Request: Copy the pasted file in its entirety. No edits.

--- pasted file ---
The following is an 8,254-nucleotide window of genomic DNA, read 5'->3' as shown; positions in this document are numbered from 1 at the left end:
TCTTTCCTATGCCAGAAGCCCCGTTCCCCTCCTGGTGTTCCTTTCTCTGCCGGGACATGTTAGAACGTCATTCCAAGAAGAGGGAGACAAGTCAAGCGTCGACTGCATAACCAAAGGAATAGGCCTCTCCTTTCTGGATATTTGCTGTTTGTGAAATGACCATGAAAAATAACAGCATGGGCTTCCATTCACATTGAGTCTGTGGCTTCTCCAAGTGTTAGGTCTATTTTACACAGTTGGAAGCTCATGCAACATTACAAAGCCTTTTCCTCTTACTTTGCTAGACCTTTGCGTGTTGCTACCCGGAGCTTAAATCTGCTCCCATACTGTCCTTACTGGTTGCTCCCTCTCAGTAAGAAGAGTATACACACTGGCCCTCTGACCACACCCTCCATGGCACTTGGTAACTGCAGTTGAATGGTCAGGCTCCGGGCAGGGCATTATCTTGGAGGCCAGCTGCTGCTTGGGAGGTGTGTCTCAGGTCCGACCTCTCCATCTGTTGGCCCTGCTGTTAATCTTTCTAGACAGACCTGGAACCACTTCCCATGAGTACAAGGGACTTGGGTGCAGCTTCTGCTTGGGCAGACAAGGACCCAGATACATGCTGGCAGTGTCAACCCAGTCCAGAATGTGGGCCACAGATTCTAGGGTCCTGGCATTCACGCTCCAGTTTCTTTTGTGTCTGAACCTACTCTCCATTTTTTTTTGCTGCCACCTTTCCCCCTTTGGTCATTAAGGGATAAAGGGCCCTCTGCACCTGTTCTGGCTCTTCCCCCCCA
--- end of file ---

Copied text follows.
The following is an 8,254-nucleotide window of genomic DNA, read 5'->3' as shown; positions in this document are numbered from 1 at the left end:
TCTTTCCTATGCCAGAAGCCCCGTTCCCCTCCTGGTGTTCCTTTCTCTGCCGGGACATGTTAGAACGTCATTCCAAGAAGAGGGAGACAAGTCAAGCGTCGACTGCATAACCAAAGGAATAGGCCTCTCCTTTCTGGATATTTGCTGTTTGTGAAATGACCATGAAAAATAACAGCATGGGCTTCCATTCACATTGAGTCTGTGGCTTCTCCAAGTGTTAGGTCTATTTTACACAGTTGGAAGCTCATGCAACATTACAAAGCCTTTTCCTCTTACTTTGCTAGACCTTTGCGTGTTGCTACCCGGAGCTTAAATCTGCTCCCATACTGTCCTTACTGGTTGCTCCCTCTCAGTAAGAAGAGTATACACACTGGCCCTCTGACCACACCCTCCATGGCACTTGGTAACTGCAGTTGAATGGTCAGGCTCCGGGCAGGGCATTATCTTGGAGGCCAGCTGCTGCTTGGGAGGTGTGTCTCAGGTCCGACCTCTCCATCTGTTGGCCCTGCTGTTAATCTTTCTAGACAGACCTGGAACCACTTCCCATGAGTACAAGGGACTTGGGTGCAGCTTCTGCTTGGGCAGACAAGGACCCAGATACATGCTGGCAGTGTCAACCCAGTCCAGAATGTGGGCCACAGATTCTAGGGTCCTGGCATTCACGCTCCAGTTTCTTTTGTGTCTGAACCTACTCTCCATTTTTTTTTGCTGCCACCTTTCCCCCTTTGGTCATTAAGGGATAAAGGGCCCTCTGCACCTGTTCTGGCTCTTCCCCCCCA